(Ch. 7) Be on your guard, therefore, against such persons [heretics/schismatics]. And this will be the case with you if you are not puffed up, and continue in intimate union with Jesus Christ our God, and the bishop, and the enactments of the apostles. He that is within the altar is pure, but he that is without is not pure; that is, he who does anything apart from the bishop, and presbytery, and deacons, such a man is not pure in his conscience.

St. Ignatius of Antioch, Letter to the Philadelphians (Greeting, Ch. 7) (c. 107)

(Greeting) Ignatius, who is also called Theophorus, to the Church of God the Father, and our Lord Jesus Christ, which is at Philadelphia, in Asia, which has obtained mercy, and is established in the harmony of God, and rejoices unceasingly in the passion of our Lord, and is filled with all mercy through his resurrection; which I salute in the blood of Jesus Christ, who is our eternal and enduring joy, especially if [men] are in unity with the bishop, the presbyters, and the deacons, who have been appointed according to the mind of Jesus Christ, whom He has established in security, after His own will, and by His Holy Spirit

(Ch. 7) For though some would have deceived me according to the flesh, yet the Spirit, as being from God, is not deceived. For it knows both whence it comes and whither it goes, [John 3:8] and detects the secrets [of the heart]. For, when I was among you, I cried, I spoke with a loud voice: Give heed to the bishop, and to the presbytery and deacons. Now, some suspected me of having spoken thus, as knowing beforehand the division caused by some among you. But He is my witness, for whose sake I am in bonds, that I got no intelligence from any man. But the Spirit proclaimed these words: Do nothing without the bishop; keep your bodies as the temples of God; love unity; avoid divisions; be the followers of Jesus Christ, even as He is of His Father.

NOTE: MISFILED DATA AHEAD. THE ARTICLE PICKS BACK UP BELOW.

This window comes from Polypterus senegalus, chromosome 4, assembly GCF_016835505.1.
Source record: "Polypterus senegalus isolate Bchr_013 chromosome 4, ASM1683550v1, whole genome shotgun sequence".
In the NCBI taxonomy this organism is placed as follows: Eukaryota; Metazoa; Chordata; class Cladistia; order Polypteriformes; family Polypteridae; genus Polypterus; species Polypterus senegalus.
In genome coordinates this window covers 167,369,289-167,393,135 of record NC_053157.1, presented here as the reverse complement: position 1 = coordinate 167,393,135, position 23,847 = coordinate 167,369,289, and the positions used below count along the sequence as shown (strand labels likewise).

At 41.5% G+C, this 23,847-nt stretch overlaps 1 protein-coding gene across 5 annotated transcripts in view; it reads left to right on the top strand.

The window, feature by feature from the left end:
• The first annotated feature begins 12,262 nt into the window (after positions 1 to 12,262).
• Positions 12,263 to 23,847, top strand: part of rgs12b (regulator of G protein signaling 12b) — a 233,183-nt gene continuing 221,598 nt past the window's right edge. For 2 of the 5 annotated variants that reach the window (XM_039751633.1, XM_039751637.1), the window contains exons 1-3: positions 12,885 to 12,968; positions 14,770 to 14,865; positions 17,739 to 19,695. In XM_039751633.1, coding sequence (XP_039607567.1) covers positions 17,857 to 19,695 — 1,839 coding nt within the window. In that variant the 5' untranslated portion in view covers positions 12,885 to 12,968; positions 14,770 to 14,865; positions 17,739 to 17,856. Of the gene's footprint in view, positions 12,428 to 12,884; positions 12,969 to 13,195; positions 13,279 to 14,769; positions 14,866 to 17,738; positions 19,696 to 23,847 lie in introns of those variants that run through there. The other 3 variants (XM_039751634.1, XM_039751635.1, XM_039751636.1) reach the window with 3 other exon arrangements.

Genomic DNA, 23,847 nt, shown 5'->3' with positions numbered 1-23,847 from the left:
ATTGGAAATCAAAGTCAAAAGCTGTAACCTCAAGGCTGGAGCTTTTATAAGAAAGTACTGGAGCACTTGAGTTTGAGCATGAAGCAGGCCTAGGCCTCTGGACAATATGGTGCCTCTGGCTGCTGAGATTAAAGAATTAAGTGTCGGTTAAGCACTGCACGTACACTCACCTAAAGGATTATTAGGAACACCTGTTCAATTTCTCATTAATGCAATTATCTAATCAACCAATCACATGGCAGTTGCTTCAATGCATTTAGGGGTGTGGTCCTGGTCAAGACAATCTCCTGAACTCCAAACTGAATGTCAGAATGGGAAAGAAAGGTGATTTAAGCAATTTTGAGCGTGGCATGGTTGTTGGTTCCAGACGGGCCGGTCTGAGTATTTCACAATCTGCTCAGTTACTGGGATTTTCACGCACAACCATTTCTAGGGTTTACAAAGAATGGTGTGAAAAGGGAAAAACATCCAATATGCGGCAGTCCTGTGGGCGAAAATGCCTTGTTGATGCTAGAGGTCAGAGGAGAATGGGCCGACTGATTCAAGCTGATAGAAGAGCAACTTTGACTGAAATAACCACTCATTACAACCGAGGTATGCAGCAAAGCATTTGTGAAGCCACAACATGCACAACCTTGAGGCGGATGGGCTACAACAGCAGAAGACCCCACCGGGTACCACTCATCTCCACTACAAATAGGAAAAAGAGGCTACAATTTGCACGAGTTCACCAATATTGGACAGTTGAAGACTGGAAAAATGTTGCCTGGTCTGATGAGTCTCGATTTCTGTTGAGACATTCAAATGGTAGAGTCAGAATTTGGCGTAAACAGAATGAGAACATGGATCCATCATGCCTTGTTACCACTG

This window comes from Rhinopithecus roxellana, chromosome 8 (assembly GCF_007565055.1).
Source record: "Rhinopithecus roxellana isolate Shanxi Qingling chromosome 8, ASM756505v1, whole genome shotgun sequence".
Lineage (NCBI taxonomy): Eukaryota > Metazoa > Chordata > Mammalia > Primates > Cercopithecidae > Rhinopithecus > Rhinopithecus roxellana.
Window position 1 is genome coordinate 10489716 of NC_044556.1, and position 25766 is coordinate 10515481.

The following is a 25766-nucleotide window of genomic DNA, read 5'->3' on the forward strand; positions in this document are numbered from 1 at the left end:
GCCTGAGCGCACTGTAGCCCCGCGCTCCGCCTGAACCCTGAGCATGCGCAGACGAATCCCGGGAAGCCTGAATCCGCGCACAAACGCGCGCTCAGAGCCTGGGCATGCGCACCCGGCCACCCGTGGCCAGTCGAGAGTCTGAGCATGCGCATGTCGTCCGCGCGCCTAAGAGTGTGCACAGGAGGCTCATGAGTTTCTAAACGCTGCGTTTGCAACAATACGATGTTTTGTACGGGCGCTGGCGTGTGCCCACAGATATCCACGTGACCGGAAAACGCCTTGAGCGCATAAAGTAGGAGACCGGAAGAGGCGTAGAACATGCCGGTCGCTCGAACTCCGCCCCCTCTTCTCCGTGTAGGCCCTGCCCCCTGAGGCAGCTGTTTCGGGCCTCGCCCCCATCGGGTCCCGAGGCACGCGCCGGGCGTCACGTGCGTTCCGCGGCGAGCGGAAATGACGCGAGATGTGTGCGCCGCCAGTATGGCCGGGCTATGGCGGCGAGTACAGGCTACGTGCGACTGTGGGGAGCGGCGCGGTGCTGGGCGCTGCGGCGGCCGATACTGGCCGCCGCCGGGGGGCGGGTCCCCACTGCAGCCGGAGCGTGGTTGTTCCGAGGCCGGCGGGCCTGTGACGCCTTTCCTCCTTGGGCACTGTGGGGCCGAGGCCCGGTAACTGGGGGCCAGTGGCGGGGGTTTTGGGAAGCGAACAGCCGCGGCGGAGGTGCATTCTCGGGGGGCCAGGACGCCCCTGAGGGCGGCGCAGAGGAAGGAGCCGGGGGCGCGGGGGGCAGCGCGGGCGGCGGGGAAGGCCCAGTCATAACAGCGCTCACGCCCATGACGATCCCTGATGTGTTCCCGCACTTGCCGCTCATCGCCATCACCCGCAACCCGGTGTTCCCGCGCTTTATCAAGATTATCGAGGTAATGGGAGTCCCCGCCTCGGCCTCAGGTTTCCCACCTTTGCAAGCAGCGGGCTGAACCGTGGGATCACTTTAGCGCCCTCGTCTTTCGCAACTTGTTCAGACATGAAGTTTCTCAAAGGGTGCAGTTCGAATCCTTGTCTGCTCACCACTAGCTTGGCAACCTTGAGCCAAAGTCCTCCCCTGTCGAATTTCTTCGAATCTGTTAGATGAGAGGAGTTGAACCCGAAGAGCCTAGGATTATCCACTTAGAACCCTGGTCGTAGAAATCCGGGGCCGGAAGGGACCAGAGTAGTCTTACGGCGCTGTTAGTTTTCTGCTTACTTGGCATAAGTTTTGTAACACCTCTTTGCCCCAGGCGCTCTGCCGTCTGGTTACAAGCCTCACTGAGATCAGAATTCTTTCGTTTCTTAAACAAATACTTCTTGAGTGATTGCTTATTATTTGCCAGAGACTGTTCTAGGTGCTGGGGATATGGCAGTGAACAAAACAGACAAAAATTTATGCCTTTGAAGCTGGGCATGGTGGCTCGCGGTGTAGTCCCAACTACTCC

St. Clement of Alexandria (c. 150-c. 215) (EAST)

St. Clement of Alexandria, The Instructor (Book 3, Ch. 12) (c. 197)

(Ch. 12) …Innumerable commands such as these are written in the holy Bible appertaining to chosen persons, some to presbyters, some to bishops, some to deacons, others to widows, of whom we shall have another opportunity of speaking. Many things spoken in enigmas, many in parables, may benefit such as fall in with them. But it is not my province, says the Instructor, to teach these any longer. But we need a Teacher of the exposition of those sacred words, to whom we must direct our steps…

St. Clement of Alexandria, The Stromata (Book 6, Ch. 13) (c. 207)

(Ch. 13) …Since, according to my opinion, the grades here in the Church, of bishops, presbyters, deacons, are imitations of the angelic glory, and of that economy which, the Scriptures say, awaits those who, following the footsteps of the apostles, have lived in perfection of righteousness according to the Gospel…

St. Hippolytus of Rome (c. 170-235) (WEST)

St. Hippolytus of Rome, On the Apostolic Tradition (§9) (c. 215)1

And when a deacon is installed let him be chosen in accordance with those things which were said above, in the same way the bishop alone laying hands. Just so we prescribe that at the ordination of a deacon the bishop alone lays hands, for the reason that he is not ordained to priesthood, but to serve the bishop, that he might do those things which are commanded by him. For he is not a participant in the council of the clergy but looks after and indicates to the bishop what is necessary, not receiving the spirit of the presbytery which the presbyters share, but that which is entrusted him under the power of the bishop. For which reason the bishop alone shall ordain a deacon: on a presbyter however the presbyters also lay their hands because of the common and like spirit of their order. For the presbyter has authority in this matter only, that he may receive; he does not, however, have the authority to give. Therefore he does not appoint clergy; at the ordination of a presbyter he seals, as the bishop lays hands.